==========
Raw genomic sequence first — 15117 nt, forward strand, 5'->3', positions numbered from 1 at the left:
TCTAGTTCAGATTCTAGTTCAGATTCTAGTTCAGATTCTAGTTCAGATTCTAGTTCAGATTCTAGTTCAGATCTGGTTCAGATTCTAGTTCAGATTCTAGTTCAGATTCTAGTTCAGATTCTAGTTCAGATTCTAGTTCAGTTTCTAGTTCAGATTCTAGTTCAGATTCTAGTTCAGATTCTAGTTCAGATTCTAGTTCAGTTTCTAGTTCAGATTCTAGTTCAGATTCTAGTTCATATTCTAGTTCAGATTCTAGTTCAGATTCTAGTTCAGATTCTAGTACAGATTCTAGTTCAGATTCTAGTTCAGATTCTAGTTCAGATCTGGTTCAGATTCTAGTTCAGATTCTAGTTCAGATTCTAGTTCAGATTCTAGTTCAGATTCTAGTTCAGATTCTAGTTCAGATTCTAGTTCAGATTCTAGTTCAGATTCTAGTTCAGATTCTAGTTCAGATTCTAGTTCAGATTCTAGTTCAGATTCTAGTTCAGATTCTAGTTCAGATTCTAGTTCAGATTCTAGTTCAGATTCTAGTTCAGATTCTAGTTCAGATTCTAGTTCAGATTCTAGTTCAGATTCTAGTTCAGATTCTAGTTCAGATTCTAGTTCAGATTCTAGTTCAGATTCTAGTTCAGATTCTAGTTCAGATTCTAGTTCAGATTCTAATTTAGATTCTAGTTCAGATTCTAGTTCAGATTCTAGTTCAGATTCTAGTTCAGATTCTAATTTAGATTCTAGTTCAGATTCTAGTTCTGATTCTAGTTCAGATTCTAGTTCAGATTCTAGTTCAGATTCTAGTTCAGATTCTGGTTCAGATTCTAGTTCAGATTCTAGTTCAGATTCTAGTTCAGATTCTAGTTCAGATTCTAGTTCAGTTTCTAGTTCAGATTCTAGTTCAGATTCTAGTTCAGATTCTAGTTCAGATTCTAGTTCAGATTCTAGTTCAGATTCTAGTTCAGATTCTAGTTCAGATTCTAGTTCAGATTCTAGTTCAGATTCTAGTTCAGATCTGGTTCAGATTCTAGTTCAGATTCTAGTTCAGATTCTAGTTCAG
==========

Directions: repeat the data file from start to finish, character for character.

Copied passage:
Raw genomic sequence first — 15117 nt, forward strand, 5'->3', positions numbered from 1 at the left:
TCTAGTTCAGATTCTAGTTCAGATTCTAGTTCAGATTCTAGTTCAGATTCTAGTTCAGATTCTAGTTCAGATCTGGTTCAGATTCTAGTTCAGATTCTAGTTCAGATTCTAGTTCAGATTCTAGTTCAGATTCTAGTTCAGTTTCTAGTTCAGATTCTAGTTCAGATTCTAGTTCAGATTCTAGTTCAGATTCTAGTTCAGTTTCTAGTTCAGATTCTAGTTCAGATTCTAGTTCATATTCTAGTTCAGATTCTAGTTCAGATTCTAGTTCAGATTCTAGTACAGATTCTAGTTCAGATTCTAGTTCAGATTCTAGTTCAGATCTGGTTCAGATTCTAGTTCAGATTCTAGTTCAGATTCTAGTTCAGATTCTAGTTCAGATTCTAGTTCAGATTCTAGTTCAGATTCTAGTTCAGATTCTAGTTCAGATTCTAGTTCAGATTCTAGTTCAGATTCTAGTTCAGATTCTAGTTCAGATTCTAGTTCAGATTCTAGTTCAGATTCTAGTTCAGATTCTAGTTCAGATTCTAGTTCAGATTCTAGTTCAGATTCTAGTTCAGATTCTAGTTCAGATTCTAGTTCAGATTCTAGTTCAGATTCTAGTTCAGATTCTAGTTCAGATTCTAGTTCAGATTCTAGTTCAGATTCTAGTTCAGATTCTAATTTAGATTCTAGTTCAGATTCTAGTTCAGATTCTAGTTCAGATTCTAGTTCAGATTCTAATTTAGATTCTAGTTCAGATTCTAGTTCTGATTCTAGTTCAGATTCTAGTTCAGATTCTAGTTCAGATTCTAGTTCAGATTCTGGTTCAGATTCTAGTTCAGATTCTAGTTCAGATTCTAGTTCAGATTCTAGTTCAGATTCTAGTTCAGTTTCTAGTTCAGATTCTAGTTCAGATTCTAGTTCAGATTCTAGTTCAGATTCTAGTTCAGATTCTAGTTCAGATTCTAGTTCAGATTCTAGTTCAGATTCTAGTTCAGATTCTAGTTCAGATTCTAGTTCAGATCTGGTTCAGATTCTAGTTCAGATTCTAGTTCAGATTCTAGTTCAG